The Honda CR-V is a compact crossover SUV that’s space-efficient, fuel-efficient and comfortable. The back seat easily folds down and lifting cargo in is made easier with the CR-V’s low floor. Front-wheel drive is standard, but all-wheel drive is optional for all-weather operatioseatn.
Redesigned for 2012, the CR-V was updated for the 2015 model year, acquiring a reworked interior as well as fresh styling. Honda’s 2.4-liter, direct-injected four-cylinder engine makes 185 horsepower and 181 pound-feet of torque, coupled to a continuously variable transmission (CVT). That combination is EPA-rated at up to 26/33 mpg City/Highway, or 25/31 mpg with all-wheel drive.
The suspension is tuned to yield a softer ride, rather than crisp responses. Steering is even and predictable.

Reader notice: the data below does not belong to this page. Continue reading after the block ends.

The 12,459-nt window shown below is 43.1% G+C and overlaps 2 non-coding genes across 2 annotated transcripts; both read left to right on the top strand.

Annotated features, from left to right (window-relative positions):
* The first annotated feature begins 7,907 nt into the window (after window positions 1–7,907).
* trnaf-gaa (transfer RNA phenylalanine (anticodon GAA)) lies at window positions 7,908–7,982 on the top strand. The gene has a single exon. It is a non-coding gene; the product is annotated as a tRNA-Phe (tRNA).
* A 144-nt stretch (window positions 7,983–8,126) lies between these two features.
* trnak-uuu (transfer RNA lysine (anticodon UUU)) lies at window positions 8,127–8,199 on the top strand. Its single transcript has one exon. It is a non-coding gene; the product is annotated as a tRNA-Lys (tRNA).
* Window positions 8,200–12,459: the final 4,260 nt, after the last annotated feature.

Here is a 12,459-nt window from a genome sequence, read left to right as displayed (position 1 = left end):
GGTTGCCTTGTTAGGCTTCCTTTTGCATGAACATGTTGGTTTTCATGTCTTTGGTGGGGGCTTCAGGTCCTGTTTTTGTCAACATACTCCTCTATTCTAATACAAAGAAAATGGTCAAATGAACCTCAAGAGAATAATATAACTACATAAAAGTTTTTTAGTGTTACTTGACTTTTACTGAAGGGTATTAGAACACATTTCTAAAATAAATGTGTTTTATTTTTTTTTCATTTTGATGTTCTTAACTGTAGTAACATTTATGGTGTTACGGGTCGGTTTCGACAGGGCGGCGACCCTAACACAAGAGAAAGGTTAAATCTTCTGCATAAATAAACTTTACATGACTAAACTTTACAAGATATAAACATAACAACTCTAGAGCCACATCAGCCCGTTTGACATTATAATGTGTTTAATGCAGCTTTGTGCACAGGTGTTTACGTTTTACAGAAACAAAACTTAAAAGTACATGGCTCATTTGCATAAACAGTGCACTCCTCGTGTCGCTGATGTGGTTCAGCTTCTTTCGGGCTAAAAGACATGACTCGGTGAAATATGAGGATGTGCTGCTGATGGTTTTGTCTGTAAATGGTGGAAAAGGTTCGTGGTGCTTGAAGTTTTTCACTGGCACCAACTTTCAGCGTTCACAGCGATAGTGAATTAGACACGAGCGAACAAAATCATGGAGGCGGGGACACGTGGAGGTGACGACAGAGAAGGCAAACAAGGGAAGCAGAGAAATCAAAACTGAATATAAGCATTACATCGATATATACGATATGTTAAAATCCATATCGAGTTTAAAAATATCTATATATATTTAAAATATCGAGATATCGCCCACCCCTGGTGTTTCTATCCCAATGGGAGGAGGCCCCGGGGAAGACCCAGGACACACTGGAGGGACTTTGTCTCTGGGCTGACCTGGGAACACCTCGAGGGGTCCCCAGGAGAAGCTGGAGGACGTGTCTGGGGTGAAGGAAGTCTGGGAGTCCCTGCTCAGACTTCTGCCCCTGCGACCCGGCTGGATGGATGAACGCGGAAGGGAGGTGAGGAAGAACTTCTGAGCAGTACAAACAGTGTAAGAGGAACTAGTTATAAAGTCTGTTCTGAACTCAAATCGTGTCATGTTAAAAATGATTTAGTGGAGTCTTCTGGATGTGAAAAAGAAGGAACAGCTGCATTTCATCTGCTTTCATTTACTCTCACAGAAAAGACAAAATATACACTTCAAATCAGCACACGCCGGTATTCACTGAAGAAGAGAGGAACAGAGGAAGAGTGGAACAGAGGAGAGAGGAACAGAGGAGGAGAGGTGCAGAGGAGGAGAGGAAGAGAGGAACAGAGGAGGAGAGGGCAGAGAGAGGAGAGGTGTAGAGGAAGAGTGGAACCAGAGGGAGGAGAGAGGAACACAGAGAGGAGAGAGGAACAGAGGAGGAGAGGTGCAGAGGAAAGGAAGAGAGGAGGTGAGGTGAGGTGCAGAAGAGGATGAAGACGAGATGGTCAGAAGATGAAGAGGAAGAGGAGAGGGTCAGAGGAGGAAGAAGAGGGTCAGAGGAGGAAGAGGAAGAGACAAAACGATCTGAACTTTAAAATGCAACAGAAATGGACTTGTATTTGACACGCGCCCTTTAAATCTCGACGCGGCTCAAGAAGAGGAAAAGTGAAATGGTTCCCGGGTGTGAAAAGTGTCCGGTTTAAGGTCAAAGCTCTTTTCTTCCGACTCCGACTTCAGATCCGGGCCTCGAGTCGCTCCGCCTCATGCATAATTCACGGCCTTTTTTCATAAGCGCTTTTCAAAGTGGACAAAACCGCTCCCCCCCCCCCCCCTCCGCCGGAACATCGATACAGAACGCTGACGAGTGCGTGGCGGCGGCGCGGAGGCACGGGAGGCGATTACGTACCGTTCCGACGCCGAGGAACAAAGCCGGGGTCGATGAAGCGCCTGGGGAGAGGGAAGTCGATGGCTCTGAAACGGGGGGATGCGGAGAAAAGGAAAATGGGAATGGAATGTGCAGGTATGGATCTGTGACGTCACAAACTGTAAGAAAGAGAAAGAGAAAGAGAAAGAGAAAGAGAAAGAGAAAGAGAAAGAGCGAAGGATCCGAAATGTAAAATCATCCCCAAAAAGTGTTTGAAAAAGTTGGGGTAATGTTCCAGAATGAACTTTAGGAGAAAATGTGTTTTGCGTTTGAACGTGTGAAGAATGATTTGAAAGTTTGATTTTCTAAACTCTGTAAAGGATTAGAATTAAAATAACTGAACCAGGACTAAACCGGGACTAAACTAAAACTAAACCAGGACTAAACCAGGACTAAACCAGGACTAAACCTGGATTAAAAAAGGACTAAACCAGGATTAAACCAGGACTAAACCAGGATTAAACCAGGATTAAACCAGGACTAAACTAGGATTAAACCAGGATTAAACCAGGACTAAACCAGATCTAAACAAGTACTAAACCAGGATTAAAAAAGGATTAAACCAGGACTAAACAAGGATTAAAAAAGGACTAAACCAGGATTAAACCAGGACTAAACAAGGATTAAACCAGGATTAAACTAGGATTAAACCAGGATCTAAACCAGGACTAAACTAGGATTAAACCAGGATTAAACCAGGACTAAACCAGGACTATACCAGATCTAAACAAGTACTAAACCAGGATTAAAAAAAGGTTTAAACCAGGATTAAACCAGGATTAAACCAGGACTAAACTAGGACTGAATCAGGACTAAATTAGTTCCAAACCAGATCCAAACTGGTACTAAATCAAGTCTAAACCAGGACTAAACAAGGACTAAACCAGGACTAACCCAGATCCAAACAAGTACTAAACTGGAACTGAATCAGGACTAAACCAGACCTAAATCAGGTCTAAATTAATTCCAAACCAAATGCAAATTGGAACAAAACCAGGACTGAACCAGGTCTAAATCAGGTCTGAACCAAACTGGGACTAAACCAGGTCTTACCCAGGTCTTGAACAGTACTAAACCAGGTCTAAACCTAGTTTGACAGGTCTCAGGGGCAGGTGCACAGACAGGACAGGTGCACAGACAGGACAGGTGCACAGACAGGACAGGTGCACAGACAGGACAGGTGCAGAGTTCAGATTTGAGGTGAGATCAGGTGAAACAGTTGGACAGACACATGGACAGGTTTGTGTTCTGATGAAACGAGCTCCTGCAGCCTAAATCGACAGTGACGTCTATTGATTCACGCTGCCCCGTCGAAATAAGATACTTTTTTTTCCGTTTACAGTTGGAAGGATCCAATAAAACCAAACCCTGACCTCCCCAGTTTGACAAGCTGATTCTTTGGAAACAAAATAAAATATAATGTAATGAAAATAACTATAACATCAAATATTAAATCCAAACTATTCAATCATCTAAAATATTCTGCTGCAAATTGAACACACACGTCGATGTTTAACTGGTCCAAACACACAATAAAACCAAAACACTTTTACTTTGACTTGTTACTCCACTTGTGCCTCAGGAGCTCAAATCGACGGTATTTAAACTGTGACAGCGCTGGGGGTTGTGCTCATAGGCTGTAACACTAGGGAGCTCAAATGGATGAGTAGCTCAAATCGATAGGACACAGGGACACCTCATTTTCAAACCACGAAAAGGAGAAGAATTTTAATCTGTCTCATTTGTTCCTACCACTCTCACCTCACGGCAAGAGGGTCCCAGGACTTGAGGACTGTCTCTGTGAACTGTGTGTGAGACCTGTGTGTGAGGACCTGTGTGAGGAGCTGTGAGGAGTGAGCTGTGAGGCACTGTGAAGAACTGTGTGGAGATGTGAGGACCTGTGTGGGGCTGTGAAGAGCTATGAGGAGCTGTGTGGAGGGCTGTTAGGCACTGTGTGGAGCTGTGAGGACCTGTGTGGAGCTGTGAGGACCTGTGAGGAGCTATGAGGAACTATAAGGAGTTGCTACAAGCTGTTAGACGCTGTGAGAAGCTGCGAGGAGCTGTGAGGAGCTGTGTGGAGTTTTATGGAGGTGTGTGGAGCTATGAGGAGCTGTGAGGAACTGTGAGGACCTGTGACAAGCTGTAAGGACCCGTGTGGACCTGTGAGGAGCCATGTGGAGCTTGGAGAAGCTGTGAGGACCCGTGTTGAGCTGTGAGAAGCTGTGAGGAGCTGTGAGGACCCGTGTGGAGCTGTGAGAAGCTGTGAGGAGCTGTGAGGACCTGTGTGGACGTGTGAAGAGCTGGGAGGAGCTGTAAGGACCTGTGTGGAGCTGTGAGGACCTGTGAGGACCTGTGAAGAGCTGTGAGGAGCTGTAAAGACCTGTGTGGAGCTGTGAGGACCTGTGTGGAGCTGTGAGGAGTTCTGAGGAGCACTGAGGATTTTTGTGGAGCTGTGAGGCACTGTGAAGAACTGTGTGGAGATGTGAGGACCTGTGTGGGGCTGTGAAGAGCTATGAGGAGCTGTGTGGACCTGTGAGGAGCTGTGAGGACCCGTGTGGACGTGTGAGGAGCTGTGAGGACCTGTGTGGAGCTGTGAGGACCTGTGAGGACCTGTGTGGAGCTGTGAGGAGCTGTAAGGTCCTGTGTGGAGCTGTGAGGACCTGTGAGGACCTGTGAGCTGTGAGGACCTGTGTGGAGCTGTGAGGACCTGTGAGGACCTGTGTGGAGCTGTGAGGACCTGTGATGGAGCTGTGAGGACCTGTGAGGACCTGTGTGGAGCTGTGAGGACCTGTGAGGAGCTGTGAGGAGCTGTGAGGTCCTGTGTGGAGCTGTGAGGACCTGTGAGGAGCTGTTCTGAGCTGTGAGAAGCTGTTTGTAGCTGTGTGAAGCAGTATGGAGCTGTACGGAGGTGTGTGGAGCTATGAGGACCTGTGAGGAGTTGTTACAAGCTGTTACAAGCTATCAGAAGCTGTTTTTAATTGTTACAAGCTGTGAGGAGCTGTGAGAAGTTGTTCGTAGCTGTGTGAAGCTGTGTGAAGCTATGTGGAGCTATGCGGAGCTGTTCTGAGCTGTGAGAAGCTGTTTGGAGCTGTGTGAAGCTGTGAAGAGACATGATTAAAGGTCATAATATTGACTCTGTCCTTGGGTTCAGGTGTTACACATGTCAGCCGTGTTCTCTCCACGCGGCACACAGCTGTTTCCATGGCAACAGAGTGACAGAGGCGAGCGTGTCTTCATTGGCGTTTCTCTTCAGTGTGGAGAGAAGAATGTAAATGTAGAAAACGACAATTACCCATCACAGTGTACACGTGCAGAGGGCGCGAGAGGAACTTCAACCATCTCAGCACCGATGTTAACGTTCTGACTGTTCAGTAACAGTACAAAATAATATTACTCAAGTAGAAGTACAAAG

The Honda CR-V competes against the Chevrolet Equinox, Ford Escape, Kia Sportage, Hyundai Tucson, and Toyota RAV4. Judged by exterior dimensions, the CR-V qualifies almost as a midsize model. In addition to roominess, passengers can expect a pleasant ride, and even the back seat is impressively comfortable.
The Insurance Institute for Highway Safety has given it Good scores on each test. The rating from the National Highway Traffic Safety Administration for the 2015 model sunk to four stars in the frontal-impact test, but 2016 testing brought those ratings back up to five stars.
Additional safety benefits come in the form of standard and available features. All trims but the LX model include Honda’s clever LaneWatch camera, mounted in the right-hand mirror. Whenever the driver activates the right turn signal, a dashboard display shows the view to the right rear, highlighting the blind spot. It’s the kind of feature that should be on every vehicle. Active-safety systems, including lane-keeping assist, lane-departure warning and adaptive cruise control, are available, but only for the top-end Touring trim level.